Washington (CNN) -- James Clapper was confirmed unanimously by the Senate Thursday night to be the nation's next intelligence chief.
Clapper, tapped by President Obama for the Director of National Intelligence job, will oversee the nation's 16 spy agencies.
He will be the fourth person in the position since it was created five years ago. He succeeds Dennis Blair, who was pressured to resign because of differences with the White House over the scope of his role and turf battles with the CIA director.
The Senate vote came before the Senate's August recess and several days after Sen. John McCain, R-Arizona, said he would hold up the confirmation process until he received a report he had requested.
"This is good news because to have left this key position vacant could well have damaged our national security," said Sen. Dianne Feinstein, chairwoman of the Senate Intelligence Committee.
Clapper is a retired Air Force lieutenant general who has spent most of his career in the intelligence community. He served as the Director of the Defense Intelligence Agency and the National Geospatial-Intelligence Agency. He is currently the Defense Department's chief intelligence officer.
"General Clapper has excellent credentials, and the support of the White House and key intelligence leaders," Feinstein, D-California, said in a statement released after the vote. "He is mindful of the importance of independence from the Pentagon, he understands the DNI's responsibility to provide strategic intelligence to policymakers, and he knows that the job entails more than simple coordination."
Acting Director of National Intelligence David Gompert said in a statement after the vote that Clapper was the right person for the job.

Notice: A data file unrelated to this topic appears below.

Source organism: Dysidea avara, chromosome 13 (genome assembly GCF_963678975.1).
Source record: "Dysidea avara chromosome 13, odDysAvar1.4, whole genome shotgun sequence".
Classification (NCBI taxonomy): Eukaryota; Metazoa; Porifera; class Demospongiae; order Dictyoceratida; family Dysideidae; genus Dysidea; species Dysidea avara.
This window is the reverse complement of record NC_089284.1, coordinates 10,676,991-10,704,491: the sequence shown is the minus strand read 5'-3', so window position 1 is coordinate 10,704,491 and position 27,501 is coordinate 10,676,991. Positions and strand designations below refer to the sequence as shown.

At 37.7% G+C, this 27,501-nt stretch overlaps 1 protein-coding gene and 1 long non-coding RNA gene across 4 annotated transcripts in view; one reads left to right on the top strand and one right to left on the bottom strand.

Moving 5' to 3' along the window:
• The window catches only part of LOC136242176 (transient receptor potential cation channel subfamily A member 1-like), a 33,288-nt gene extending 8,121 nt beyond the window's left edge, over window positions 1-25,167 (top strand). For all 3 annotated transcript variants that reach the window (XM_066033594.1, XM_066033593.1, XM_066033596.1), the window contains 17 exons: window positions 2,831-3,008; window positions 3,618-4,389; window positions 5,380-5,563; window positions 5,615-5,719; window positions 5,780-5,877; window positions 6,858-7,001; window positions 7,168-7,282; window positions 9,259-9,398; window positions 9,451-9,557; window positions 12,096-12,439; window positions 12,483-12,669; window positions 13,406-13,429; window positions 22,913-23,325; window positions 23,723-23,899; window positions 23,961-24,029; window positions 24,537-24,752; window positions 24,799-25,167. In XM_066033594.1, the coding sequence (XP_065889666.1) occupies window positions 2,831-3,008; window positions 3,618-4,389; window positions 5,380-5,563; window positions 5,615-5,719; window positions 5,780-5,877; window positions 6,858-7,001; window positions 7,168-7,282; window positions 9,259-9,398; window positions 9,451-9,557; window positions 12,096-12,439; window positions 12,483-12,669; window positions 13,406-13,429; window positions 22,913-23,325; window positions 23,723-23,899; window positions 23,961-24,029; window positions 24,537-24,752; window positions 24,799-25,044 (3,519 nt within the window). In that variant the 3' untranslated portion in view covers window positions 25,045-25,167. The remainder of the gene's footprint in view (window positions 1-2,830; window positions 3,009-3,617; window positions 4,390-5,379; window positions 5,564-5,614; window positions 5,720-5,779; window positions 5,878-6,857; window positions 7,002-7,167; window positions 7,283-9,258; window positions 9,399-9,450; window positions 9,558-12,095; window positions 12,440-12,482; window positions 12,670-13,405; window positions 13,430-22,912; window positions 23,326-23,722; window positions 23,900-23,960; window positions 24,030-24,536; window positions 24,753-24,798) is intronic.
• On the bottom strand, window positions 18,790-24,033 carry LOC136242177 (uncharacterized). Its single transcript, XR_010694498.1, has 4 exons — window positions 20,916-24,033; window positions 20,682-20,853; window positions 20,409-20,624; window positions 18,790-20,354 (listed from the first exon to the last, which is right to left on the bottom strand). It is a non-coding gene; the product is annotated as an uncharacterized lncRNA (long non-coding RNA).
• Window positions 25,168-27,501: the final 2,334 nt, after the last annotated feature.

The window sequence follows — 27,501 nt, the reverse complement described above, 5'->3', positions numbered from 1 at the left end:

"As we face evolving security threats and continue to build an integrated intelligence enterprise, the intelligence community and the nation are extremely fortunate to have such a distinguished leader at the helm," he said.
During his recent confirmation hearing, Clapper said he wouldn't agree to take the job if he thought he "was going to be a titular figurehead or hood ornament."
A number of senators had questioned whether the DNI had enough authority to get the job done. Clapper said he did not need any new authority to oversee the 16 intelligence agencies and offices.
"With all of the discussion about the lack of authority, of the perceived weakness of the office of director of national intelligence, I believe it already does have considerable authority, either explicit in the law... or implicit that can be exerted," Clapper said. He vowed to "push the envelope" to be successful in the job.
The office of DNI was established by Congress in the aftermath of the September 11, 2001, terrorist attacks to help improve the coordination of the intelligence community and to correct deficiencies in information-sharing among its members.
CNN's Ted Barrett and Pam Benson contributed to this report.